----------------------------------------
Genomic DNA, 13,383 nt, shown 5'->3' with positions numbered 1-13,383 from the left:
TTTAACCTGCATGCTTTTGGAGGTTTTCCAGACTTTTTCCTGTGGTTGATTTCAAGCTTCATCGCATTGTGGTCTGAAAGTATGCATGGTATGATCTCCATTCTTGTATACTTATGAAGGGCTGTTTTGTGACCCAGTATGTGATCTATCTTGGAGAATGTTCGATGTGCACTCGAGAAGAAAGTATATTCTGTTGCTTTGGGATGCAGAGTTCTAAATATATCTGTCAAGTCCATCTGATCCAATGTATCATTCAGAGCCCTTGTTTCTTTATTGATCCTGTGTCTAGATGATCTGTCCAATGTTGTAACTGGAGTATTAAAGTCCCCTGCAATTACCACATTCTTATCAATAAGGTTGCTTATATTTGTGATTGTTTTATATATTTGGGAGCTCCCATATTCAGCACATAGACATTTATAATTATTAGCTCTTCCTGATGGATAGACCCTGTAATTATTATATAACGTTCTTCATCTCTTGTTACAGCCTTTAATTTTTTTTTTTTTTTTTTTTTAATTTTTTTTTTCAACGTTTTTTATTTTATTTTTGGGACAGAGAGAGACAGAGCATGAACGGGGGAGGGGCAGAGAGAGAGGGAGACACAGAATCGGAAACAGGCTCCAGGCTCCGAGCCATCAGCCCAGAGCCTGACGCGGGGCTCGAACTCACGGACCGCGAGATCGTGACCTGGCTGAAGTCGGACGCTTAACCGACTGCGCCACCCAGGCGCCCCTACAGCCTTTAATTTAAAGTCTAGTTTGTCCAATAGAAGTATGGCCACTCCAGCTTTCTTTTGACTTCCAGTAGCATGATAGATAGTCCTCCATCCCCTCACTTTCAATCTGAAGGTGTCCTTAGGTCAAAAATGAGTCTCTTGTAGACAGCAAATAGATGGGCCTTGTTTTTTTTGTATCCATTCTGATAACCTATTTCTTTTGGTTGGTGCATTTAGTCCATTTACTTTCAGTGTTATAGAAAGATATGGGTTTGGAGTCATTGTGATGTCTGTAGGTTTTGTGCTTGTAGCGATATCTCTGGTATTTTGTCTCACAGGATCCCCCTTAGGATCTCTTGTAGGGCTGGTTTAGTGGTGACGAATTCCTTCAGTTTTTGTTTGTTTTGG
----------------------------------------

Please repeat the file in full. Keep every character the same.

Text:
Genomic DNA, 13,383 nt, shown 5'->3' with positions numbered 1-13,383 from the left:
TTTAACCTGCATGCTTTTGGAGGTTTTCCAGACTTTTTCCTGTGGTTGATTTCAAGCTTCATCGCATTGTGGTCTGAAAGTATGCATGGTATGATCTCCATTCTTGTATACTTATGAAGGGCTGTTTTGTGACCCAGTATGTGATCTATCTTGGAGAATGTTCGATGTGCACTCGAGAAGAAAGTATATTCTGTTGCTTTGGGATGCAGAGTTCTAAATATATCTGTCAAGTCCATCTGATCCAATGTATCATTCAGAGCCCTTGTTTCTTTATTGATCCTGTGTCTAGATGATCTGTCCAATGTTGTAACTGGAGTATTAAAGTCCCCTGCAATTACCACATTCTTATCAATAAGGTTGCTTATATTTGTGATTGTTTTATATATTTGGGAGCTCCCATATTCAGCACATAGACATTTATAATTATTAGCTCTTCCTGATGGATAGACCCTGTAATTATTATATAACGTTCTTCATCTCTTGTTACAGCCTTTAATTTTTTTTTTTTTTTTTTTTTAATTTTTTTTTTCAACGTTTTTTATTTTATTTTTGGGACAGAGAGAGACAGAGCATGAACGGGGGAGGGGCAGAGAGAGAGGGAGACACAGAATCGGAAACAGGCTCCAGGCTCCGAGCCATCAGCCCAGAGCCTGACGCGGGGCTCGAACTCACGGACCGCGAGATCGTGACCTGGCTGAAGTCGGACGCTTAACCGACTGCGCCACCCAGGCGCCCCTACAGCCTTTAATTTAAAGTCTAGTTTGTCCAATAGAAGTATGGCCACTCCAGCTTTCTTTTGACTTCCAGTAGCATGATAGATAGTCCTCCATCCCCTCACTTTCAATCTGAAGGTGTCCTTAGGTCAAAAATGAGTCTCTTGTAGACAGCAAATAGATGGGCCTTGTTTTTTTTGTATCCATTCTGATAACCTATTTCTTTTGGTTGGTGCATTTAGTCCATTTACTTTCAGTGTTATAGAAAGATATGGGTTTGGAGTCATTGTGATGTCTGTAGGTTTTGTGCTTGTAGCGATATCTCTGGTATTTTGTCTCACAGGATCCCCCTTAGGATCTCTTGTAGGGCTGGTTTAGTGGTGACGAATTCCTTCAGTTTTTGTTTGTTTTGG